There’s an article in Buzzfeed this week called Paid Email Newsletters Are Proving Themselves As A Meaningful Revenue Generator For Writers and it features myself and a couple of others talking about how newsletters could maybe be a sustainable way to make a few bucks in a dying cancerous industry of doom. Some of the people in it are making a shit load of money what the fuck and some like me could maybe if things go well and I don’t fuck it up find my way toward a modest yearly media salary way under market price for someone of my experience level with an actual job. The system just works!
Part of it goes like this:
“The internet, originally, was supposed to be about, hey, if you could have 1,000 true fans, you could make a great living,” Jenkins said, citing an idea developed by the technology writer Kevin Kelly. “What Patreon and membership represent is the original concept of 1,000 true fans.”
Cash from these newsletters is enabling writers to be more selective about their work. Luke O’Neil, for instance, quit his freelance position with the Boston Globe after the paper removed one of his columns earlier this month that suggested service workers should tamper with Trump administration officials’ food. O’Neil figured he’d make up the lost Globe income via his Substack newsletter, Welcome to Hell World, which debuted in July 2018.
“I was making $350 or $400 week there, but I can make that up very easily by selling a few more subscriptions to my newsletter,” O’Neil said. His newsletter is on track to bring in approximately $50,000 this year, he told BuzzFeed News. And the food tampering controversy, for better or worse, brought more awareness along with it.
The Buzzfeed article is not dissimilar to an article I also was featured in a little while ago in the New York Times about newsletters or one from the Study Hall freelancers group and newsletter (which I can’t recommend joining enough) from before that. I have been very lucky to have gotten a good amount of attention for this newsletter in part because it is good and unique but also because I am Very Loud on Twitter. Also it’s going to be a book soon from OR Books for which I signed a very low advance lol. Here are some cover ideas my friend Tyler Littwin mocked up that I quite like although I don’t know that we’re going to use them yet.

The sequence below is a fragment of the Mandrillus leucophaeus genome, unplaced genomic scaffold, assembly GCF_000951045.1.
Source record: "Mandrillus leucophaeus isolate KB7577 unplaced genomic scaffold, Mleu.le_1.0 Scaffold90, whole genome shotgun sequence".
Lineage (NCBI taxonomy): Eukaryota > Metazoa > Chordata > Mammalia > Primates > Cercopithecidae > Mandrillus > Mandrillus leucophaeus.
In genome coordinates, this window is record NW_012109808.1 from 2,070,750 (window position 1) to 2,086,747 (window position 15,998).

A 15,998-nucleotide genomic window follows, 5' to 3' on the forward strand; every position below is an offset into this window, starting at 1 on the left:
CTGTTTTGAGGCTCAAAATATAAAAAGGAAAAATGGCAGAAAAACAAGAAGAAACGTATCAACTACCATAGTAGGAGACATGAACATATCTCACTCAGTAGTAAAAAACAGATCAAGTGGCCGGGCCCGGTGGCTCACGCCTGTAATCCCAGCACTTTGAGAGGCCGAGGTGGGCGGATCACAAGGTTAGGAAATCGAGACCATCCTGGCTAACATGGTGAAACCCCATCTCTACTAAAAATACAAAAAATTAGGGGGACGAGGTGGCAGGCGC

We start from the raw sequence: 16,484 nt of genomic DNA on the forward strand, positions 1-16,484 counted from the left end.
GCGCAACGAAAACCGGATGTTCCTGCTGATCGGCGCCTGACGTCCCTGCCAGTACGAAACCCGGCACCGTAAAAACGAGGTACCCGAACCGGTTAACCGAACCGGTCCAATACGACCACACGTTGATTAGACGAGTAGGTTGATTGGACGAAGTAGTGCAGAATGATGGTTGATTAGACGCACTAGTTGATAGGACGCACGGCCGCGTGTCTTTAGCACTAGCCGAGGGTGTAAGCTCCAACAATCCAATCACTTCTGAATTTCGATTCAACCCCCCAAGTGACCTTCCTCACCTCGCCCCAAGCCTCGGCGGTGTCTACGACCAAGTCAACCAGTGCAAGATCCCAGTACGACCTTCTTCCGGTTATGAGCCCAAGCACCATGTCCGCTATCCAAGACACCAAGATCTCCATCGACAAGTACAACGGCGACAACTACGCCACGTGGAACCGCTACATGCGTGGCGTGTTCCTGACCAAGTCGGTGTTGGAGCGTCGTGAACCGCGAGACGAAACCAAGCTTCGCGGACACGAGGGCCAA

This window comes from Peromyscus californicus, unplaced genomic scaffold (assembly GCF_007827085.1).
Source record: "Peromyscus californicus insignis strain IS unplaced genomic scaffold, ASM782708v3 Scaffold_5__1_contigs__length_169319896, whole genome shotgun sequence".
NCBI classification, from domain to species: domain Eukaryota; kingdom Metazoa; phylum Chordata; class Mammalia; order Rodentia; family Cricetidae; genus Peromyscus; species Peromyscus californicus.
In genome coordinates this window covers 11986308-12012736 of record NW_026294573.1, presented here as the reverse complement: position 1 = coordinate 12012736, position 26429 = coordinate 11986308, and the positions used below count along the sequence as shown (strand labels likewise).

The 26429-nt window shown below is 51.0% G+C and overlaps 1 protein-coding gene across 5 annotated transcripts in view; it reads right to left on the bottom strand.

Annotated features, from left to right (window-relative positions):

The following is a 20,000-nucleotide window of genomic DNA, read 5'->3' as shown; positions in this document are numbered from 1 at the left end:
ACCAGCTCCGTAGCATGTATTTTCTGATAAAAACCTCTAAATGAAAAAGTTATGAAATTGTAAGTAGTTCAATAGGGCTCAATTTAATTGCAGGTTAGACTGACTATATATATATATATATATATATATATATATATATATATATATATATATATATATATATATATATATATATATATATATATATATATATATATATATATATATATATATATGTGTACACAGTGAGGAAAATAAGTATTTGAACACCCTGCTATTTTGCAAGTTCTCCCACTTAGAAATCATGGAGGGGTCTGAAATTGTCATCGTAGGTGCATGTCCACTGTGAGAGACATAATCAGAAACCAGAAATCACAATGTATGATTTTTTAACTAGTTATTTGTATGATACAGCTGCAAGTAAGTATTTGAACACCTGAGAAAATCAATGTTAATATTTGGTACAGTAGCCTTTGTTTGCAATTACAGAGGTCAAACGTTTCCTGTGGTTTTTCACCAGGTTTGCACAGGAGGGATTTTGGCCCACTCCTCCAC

The Study Hall one is behind a paywall and you should pay for it but it begins like this:
Luke O’Neil has been waiting two months to hear back from an editor at a “very famous” publication and he is growing increasingly frustrated. The piece, into which he estimates he poured several thousand dollars’ worth of work, will eventually — hopefully — earn him just a few hundred dollars. But not even that is for certain — his vanishing editor would have to return his emails first.
In the meantime, during those two months, O’Neil has published over a dozen free dispatches of his email newsletter Welcome to Hell World via the newsletter platform Substack. The entries cast a wide net, including personal musings on mental illness and addiction; interviews; and even reported pieces — a recent deep-dive on payday loan-like schemes spurred the Huffington Post to cut ties with a service that let freelancers get paid immediately in exchange for a cut of their earnings. Last week, he made the move to monetize the newsletter, as Substack lets writers charge for subscriptions.
For each of these entries, the only person who gives the green light for publication — the only person who assigns stories and edits them — is O’Neil himself. “I just don’t want to ask permission anymore. I want to write what I want to write when I want to write it,” says O’Neil, who has been a freelance writer for around 15 years. “I can’t describe how liberating it is to wake up with an idea in my brain, spend a few hours writing it, and see it rocketing around the internet by the end of the day. It’s just great.”
But that thrill of independence comes at a price. You might have to work for free before you can reap the financial benefits. And independent, to a certain extent, means solitary — no editorial team, no legal department. Substack might be a way to supplement your income, but it’s not a solution to the dying news business in and of itself. Is the solo newsletter business worth it?
As such and because I share Hell World on Twitter constantly (sorry buddy) lots of people message me asking if they should start a newsletter. I will answer some of those questions below but first here’s a thing I wrote for Substack talking about why I decided to work with them. It was mostly because the main guy Hamish was in Boston and asked to meet with me and I was like ah fuck I dunno I don’t want to do a newsletter that seems like a lot of work and I said I am too hungover to go meet you mate and he convinced me to anyway and I’m glad I did. We went to Brick + Mortar and had some nice cocktails and then I wasn’t hungover anymore until the next day which is called punting.
Ok here’s this part and then I’ll do a FAQ after unless I lose interest in this post in the next thirty seconds which is possible.
The first two things you should know about my particular deal is that I’m very lazy and not particularly smart so the idea of writing a newsletter would have never even occurred to me if the people from Substack hadn’t encouraged me to do it. Since then they’ve been very responsive to feedback and seem to care about their writers doing well which isn’t even the case at a lot of journalistic publications I’ve written for for many years who will cur your ass off at a moment’s notice without warning or explanation.
The third thing is that being a writer I have no brain for business so figuring out how to do the payment stuff would have just been too large a hurdle for me to ever deal with due to what I said earlier about being dumb and lazy. I suppose there are probably other services that one could use but I don’t think the main people from a much larger company are going to respond to your emails right away are they? Maybe they are who is to say?